I keep my horses at home, but would like to be able to leave every ONCE in a while...
I have six horses, all kept on pasture. Would be a super easy job, no stalls to clean, horses fed communally, etc. Basically, I would make 'baggies' of meals, and the person would just have to throw hay and dump baggies in buckets, then put buckets out, twice a day. Horses are not on a firm schedule, so feeding is pretty flexible.
So how do I find someone I can trust, with some knowledge of horses in case something does go wrong? Also, what can I expect to pay? Again, no stalls to clean, no mixing/making buckets, no separating horses. Just throw hay, dump buckets and set them out, check water on two troughs. Pretty simple.
I'm in the Terrell/Rockwall, Texas area. If that makes any difference!
In terms of finding someone...word of mouth is the best option. You'll hear all the good and bad.
In terms of paying...easy job or not, DO be prepared to actually make it worth someone's time. I see lots of ads that say something like "work takes just 20 minutes...$5." $5 is not even worth me starting up my car, unless it's a neighbor that I like. You're paying for not just their time, but their gas, and most of all their EXPERIENCE and ability to recognize if something is wrong.
Ask your vet if they know anyone. If there is a boarding/training place near you, you can ask the owner if its OK to approach an employee about the job - our neighbor is a race breeder and he offered to us that he didn't mind if we wanted to use one of his guys (we are very similar with most or all being out)
Irish Draughts and Irish Draught Sport horses
Horsetales - Great idea about asking one of my boarding barn's employees (with owners permission, of course). I board one horse about 15 minutes from my house, to use their indoor ring and whatnot. Good idea.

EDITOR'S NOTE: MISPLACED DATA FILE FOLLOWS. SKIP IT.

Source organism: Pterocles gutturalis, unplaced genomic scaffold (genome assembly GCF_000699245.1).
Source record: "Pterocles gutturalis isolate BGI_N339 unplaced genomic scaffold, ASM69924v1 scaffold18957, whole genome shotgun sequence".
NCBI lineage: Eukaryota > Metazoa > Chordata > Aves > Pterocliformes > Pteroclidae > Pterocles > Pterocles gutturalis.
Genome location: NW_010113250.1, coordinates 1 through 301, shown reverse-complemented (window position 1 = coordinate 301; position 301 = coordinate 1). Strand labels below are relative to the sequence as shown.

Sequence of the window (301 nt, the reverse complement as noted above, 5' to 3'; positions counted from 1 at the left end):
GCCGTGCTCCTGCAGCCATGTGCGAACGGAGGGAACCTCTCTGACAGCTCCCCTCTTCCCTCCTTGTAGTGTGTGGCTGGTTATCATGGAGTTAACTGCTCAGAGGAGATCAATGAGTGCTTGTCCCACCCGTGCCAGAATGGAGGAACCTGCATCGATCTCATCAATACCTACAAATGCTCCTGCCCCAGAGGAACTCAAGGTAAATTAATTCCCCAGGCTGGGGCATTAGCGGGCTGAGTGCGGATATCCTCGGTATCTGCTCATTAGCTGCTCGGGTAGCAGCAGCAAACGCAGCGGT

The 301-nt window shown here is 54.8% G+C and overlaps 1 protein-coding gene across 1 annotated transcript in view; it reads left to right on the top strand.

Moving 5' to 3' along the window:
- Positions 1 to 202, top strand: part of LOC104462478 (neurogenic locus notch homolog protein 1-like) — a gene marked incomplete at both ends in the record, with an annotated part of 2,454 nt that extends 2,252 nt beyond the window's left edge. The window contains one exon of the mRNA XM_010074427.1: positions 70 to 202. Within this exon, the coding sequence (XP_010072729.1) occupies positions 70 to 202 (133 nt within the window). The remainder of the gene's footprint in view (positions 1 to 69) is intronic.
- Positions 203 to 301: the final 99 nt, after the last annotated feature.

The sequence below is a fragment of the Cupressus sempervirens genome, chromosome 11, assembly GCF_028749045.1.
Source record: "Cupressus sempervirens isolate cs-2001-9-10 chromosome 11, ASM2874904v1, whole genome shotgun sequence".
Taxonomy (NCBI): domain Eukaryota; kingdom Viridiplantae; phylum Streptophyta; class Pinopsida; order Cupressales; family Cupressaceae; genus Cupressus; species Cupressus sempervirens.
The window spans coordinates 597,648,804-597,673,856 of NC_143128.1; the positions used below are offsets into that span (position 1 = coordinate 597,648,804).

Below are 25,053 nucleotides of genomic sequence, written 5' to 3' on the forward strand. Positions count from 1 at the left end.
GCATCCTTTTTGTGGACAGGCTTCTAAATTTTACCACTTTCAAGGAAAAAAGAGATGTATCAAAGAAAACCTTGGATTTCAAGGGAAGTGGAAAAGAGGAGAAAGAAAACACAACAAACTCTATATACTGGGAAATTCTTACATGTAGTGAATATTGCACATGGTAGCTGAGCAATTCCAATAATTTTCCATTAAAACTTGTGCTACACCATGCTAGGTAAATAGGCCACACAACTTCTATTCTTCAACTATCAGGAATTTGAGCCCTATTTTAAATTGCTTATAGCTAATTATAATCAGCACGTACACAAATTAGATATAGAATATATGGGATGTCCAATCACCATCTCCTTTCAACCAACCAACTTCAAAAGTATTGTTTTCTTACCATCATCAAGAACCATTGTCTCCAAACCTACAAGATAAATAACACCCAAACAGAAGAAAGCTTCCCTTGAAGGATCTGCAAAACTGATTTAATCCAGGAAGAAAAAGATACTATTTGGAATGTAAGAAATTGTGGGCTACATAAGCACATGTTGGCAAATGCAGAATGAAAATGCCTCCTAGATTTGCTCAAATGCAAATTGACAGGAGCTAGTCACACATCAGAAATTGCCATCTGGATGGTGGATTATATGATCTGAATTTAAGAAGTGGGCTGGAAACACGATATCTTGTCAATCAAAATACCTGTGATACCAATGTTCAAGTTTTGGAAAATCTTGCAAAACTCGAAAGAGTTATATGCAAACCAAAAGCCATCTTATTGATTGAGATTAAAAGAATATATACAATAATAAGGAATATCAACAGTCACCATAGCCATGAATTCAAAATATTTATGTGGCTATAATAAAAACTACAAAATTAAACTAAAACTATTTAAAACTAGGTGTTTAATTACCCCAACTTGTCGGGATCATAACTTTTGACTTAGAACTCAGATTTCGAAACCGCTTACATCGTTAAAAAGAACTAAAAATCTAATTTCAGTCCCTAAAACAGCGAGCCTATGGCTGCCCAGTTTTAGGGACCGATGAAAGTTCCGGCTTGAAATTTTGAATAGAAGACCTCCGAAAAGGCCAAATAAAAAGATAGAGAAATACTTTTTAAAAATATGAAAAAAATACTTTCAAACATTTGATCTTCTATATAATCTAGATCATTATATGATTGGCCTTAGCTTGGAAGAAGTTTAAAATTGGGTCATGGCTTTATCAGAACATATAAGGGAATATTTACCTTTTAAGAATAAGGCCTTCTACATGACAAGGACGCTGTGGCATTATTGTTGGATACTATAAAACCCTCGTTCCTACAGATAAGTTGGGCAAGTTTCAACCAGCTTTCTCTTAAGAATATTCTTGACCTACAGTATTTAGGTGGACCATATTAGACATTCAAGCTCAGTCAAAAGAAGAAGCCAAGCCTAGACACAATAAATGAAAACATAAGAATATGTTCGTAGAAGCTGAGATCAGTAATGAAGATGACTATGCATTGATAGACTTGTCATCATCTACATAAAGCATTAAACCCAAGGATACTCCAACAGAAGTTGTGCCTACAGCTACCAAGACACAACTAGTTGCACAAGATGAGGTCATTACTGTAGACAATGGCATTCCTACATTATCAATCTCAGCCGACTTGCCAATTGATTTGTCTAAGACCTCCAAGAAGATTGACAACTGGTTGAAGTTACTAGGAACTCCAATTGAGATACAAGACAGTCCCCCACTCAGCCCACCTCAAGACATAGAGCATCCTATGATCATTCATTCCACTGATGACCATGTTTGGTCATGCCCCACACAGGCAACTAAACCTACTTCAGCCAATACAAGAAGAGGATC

Oh, I agree. I'm not trying to 'lowball' anyone, just honestly asking what the going rate is for something like this?
I don't personally do it, but I know friends who have pet sitting businesses on the side and generally charge $30-50 a day, which includes an AM&PM check-in, and possibly an overnight stay. One has a base fee of $20 or something, and then charges per animal, or per job, which I guess works out for some people if they just the run-in mucked out every other day or something.
I keep my horses in exactly the same situation in the summer -- low maintenance, toss feed, fill water 2x day. I used to pay my (horsey) nextdoor neighbor kid $15/day. Now he's grown up and gone off to college, so a girl from my trainer's barn will often do it for me and I pay her $30/day because she has to drive to get to my place.
Also when you are going away, remember to make appropriate veterinary emergency arrangements. I always leave my number, a backup number, and a backup backup number. And the vet's number. I also call the vet to let them know i'm out of town, who's taking care of my horses, and authorize a particular $$ amount of care for each horse for if there's an emergency and I can't be reached. I also hand-write this information on a piece of paper and say "In the event of a veterinary emergency and I am unreachable, I authorize (horse sitter or other trusted party) to make decisions for my horse and will pay up to $x for any veterinary bills incurred."
I actually provide this type of service fro "select" people in my area. I charge minium of $10/ trip or $20/day for 5 or fewer horses adding $5 for each additional 5 animals. I add addtional $10 for stall cleaning 1x/day. I'm very picky about who I sit for one time I was left with not enough hay or grain and no way to contact owner. Needless to say i never will work for her again. You best bet is asking other small horse farms in the area who they use. That is how I've gotten some of my jobs.